"I found the story beautiful to read. There was no real need to be overly familiar with the first book in the series but it would not hurt in any way. There were quick summaries to the information being glazed over from that book. Grier Cooper did a good job bringing the teen high school ballet world to color." ~ The Book Junkie Reads
"This book is heavy with ballet terms which may be hard for non-dancers to follow at times. However, there is a glossary in the back to help anyone along. The story isn't really dependent on the ballet action, so I wouldn't discourage a reader who isn't familiar with the craft. Indigo's experiences go beyond just dancing. There's a colorful cast of side characters who are well-developed and easily distinguished from one another. They're typical teenagers who hang out together in coffee shops and have typical teenager angst, but who just happen to be preparing for careers in performing arts. [...] Cooper's picture of the ballet life is spot on. Hope is a sequel, but I had no problem picking up the story. It's really a stand-alone novel with a little background peppered in when needed. I really enjoyed Hope and I highly recommend it." ~ RM

My Review

By Lynda Dickson
Indigo got her wish and now attends the New York School of Ballet. But she's finding that "It isn't enough to work hard and sweat; there has to be something more." Indigo is struggling: surrounded by great dancers, she no longer feels special; she has no family support; her instructors are harsh or - worse - uncaring; her feet are in constant pain; she doesn't get on with her roommate; her best friend turns on her; her crush ignores her; she's struggling to find time for homework, practice, Pilates, and work - not to mention, fun. She started the year so full of hope, but now she just feels sorry for herself. Her mother says she can come home if things don't work out, but that's the last thing Indigo wants. Then she finds a forgotten keepsake that reminds her to have courage. And Linda, her Pilates instructor, reminds her that, "If you want to be a dancer then be a dancer. You have to decide. It's that simple." Will Indigo's hope of dancing with the Manhattan Ballet Theater ever be realized?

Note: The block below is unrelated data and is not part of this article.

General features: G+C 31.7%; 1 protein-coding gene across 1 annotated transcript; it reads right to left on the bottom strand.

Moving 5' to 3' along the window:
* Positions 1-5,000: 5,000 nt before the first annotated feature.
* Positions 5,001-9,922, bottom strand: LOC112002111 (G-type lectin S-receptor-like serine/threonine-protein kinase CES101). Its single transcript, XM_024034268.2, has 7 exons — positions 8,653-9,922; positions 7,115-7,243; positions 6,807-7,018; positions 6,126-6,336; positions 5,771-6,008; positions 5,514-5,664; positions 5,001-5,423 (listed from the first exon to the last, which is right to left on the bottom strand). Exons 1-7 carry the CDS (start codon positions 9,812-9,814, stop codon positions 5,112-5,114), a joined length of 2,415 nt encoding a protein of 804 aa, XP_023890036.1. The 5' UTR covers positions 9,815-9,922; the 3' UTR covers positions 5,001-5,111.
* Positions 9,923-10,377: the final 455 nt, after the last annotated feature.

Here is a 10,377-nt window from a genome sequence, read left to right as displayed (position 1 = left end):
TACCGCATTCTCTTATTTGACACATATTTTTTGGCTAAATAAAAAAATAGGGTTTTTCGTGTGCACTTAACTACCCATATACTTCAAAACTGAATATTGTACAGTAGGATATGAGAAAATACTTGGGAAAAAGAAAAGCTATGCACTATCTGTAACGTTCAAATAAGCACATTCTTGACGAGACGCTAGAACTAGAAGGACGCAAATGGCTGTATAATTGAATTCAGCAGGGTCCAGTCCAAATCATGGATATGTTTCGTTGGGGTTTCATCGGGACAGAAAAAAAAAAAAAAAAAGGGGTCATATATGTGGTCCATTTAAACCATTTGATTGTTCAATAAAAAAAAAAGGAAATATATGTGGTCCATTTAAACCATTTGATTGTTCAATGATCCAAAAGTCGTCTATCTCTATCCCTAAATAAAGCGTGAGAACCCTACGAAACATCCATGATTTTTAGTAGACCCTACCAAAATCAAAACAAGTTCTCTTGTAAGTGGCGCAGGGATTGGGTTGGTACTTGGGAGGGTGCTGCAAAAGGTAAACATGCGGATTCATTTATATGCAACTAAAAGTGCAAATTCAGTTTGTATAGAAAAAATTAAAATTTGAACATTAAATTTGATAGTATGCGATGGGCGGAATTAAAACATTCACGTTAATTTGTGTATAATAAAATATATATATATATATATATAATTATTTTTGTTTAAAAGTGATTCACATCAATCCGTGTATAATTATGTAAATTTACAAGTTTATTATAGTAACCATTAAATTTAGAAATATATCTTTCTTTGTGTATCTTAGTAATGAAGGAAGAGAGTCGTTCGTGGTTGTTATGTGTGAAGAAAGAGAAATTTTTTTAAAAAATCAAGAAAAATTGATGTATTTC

This is a solid, enjoyable story, but without the emotional impact I was expecting after reading the first book. There is too much ballet detail for my liking, but it does lend authenticity to the story. There is a Glossary of dance terms at the end of the book, which I didn't discover until I finished; a hyperlink to each definition would be helpful the first time each term appears in the text. I struggled to believe the depth of Indigo's feelings for Felipe, however, I enjoyed witnessing her growth throughout the course of the story, and I'd like to see where she goes from here. The author manages to weave some pretty important life lessons and advice into the narrative, without being too obvious.
An uplifting tale for those who may be struggling in their own lives.
Warnings: underage drinking, sexual references.

Guest Post by the Author
My Inspiration for the Indigo Ballet Series
Even though a lot of people dream about becoming ballet dancers, very few actually get to do it. Many of you may wonder if movies like Black Swan or TV shows like Flesh and Bone are at all realistic. I wanted to share my experience as a professional ballet dancer to show readers what life as a dancer is really like.
I moved to New York City when I was fourteen, leaving my home, my family and my friends behind after receiving an invitation to become a full-time student at the School of American Ballet. New York City has long been associated with glamour and all of the perks that come with a big city lifestyle; it's also one of the most major hubs in the world for the arts, which means anyone who's serious about a dance career knows they need to be there.
My years in New York were an incredible time of growth for me, both as a dancer and as a human being. It was a pivotal period that shaped so much of who I am today. There were fun discoveries, like finding the best breakfast spots (especially the delicious super-sized muffins at the deli two blocks from my apartment), trying coffee for the first time (hated it – although it's a very different story now), and exploring the city with friends during rare free moments.
It was always a glorious inspiration walking past Lincoln Center (which I did several times most days, hustling back and forth between high school and ballet classes and rehearsals), the opulent buildings were home to a life I dreamed about: dancing with New York City Ballet some day.